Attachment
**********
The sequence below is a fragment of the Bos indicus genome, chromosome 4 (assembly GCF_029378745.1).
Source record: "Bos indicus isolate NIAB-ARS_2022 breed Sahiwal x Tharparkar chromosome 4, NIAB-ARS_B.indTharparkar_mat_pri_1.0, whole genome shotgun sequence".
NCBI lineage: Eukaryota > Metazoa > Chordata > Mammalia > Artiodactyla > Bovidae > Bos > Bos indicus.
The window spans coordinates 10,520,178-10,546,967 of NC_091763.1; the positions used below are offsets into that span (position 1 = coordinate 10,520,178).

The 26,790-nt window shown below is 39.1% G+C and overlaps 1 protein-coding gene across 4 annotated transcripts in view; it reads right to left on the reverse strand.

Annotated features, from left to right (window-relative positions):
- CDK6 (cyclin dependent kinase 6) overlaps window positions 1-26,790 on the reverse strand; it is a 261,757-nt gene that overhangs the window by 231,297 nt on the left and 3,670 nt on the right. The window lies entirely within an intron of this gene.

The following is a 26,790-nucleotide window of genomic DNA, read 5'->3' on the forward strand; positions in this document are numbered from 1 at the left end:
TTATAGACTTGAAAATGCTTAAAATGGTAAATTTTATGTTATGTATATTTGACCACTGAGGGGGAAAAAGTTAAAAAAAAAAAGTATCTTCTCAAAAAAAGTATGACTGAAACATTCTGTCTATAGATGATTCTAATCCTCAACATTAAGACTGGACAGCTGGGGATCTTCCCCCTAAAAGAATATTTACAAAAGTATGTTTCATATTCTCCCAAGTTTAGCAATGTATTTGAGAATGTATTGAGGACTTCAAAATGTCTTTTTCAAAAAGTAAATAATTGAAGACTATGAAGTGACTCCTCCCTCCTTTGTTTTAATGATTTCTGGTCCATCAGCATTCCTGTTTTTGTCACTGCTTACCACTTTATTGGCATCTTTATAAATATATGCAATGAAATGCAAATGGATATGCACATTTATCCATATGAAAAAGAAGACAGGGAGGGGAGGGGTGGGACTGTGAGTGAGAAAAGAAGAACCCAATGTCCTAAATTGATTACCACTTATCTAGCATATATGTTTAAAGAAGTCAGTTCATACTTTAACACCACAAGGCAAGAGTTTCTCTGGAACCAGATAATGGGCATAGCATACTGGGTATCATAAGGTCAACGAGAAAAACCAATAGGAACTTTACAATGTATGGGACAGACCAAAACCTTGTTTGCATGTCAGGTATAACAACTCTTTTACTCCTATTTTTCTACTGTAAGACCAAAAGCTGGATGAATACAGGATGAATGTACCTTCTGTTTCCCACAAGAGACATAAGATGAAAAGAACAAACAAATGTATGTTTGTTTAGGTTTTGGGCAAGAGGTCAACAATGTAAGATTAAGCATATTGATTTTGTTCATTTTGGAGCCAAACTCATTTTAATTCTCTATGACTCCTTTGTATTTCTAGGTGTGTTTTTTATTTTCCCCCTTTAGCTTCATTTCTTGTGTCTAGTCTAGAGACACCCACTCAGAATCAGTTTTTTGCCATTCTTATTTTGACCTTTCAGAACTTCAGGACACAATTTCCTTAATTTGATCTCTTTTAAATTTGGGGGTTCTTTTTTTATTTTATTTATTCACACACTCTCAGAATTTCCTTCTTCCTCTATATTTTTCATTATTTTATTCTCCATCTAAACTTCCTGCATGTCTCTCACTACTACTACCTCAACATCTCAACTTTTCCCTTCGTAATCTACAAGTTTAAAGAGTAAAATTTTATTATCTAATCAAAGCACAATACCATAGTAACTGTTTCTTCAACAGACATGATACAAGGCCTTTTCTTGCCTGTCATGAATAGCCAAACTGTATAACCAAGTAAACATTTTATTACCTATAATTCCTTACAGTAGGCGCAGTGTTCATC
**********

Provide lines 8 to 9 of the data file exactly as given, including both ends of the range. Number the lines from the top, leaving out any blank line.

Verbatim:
The following is a 26,790-nucleotide window of genomic DNA, read 5'->3' on the forward strand; positions in this document are numbered from 1 at the left end:
TTATAGACTTGAAAATGCTTAAAATGGTAAATTTTATGTTATGTATATTTGACCACTGAGGGGGAAAAAGTTAAAAAAAAAAAGTATCTTCTCAAAAAAAGTATGACTGAAACATTCTGTCTATAGATGATTCTAATCCTCAACATTAAGACTGGACAGCTGGGGATCTTCCCCCTAAAAGAATATTTACAAAAGTATGTTTCATATTCTCCCAAGTTTAGCAATGTATTTGAGAATGTATTGAGGACTTCAAAATGTCTTTTTCAAAAAGTAAATAATTGAAGACTATGAAGTGACTCCTCCCTCCTTTGTTTTAATGATTTCTGGTCCATCAGCATTCCTGTTTTTGTCACTGCTTACCACTTTATTGGCATCTTTATAAATATATGCAATGAAATGCAAATGGATATGCACATTTATCCATATGAAAAAGAAGACAGGGAGGGGAGGGGTGGGACTGTGAGTGAGAAAAGAAGAACCCAATGTCCTAAATTGATTACCACTTATCTAGCATATATGTTTAAAGAAGTCAGTTCATACTTTAACACCACAAGGCAAGAGTTTCTCTGGAACCAGATAATGGGCATAGCATACTGGGTATCATAAGGTCAACGAGAAAAACCAATAGGAACTTTACAATGTATGGGACAGACCAAAACCTTGTTTGCATGTCAGGTATAACAACTCTTTTACTCCTATTTTTCTACTGTAAGACCAAAAGCTGGATGAATACAGGATGAATGTACCTTCTGTTTCCCACAAGAGACATAAGATGAAAAGAACAAACAAATGTATGTTTGTTTAGGTTTTGGGCAAGAGGTCAACAATGTAAGATTAAGCATATTGATTTTGTTCATTTTGGAGCCAAACTCATTTTAATTCTCTATGACTCCTTTGTATTTCTAGGTGTGTTTTTTATTTTCCCCCTTTAGCTTCATTTCTTGTGTCTAGTCTAGAGACACCCACTCAGAATCAGTTTTTTGCCATTCTTATTTTGACCTTTCAGAACTTCAGGACACAATTTCCTTAATTTGATCTCTTTTAAATTTGGGGGTTCTTTTTTTATTTTATTTATTCACACACTCTCAGAATTTCCTTCTTCCTCTATATTTTTCATTATTTTATTCTCCATCTAAACTTCCTGCATGTCTCTCACTACTACTACCTCAACATCTCAACTTTTCCCTTCGTAATCTACAAGTTTAAAGAGTAAAATTTTATTATCTAATCAAAGCACAATACCATAGTAACTGTTTCTTCAACAGACATGATACAAGGCCTTTTCTTGCCTGTCATGAATAGCCAAACTGTATAACCAAGTAAACATTTTATTACCTATAATTCCTTACAGTAGGCGCAGTGTTCATC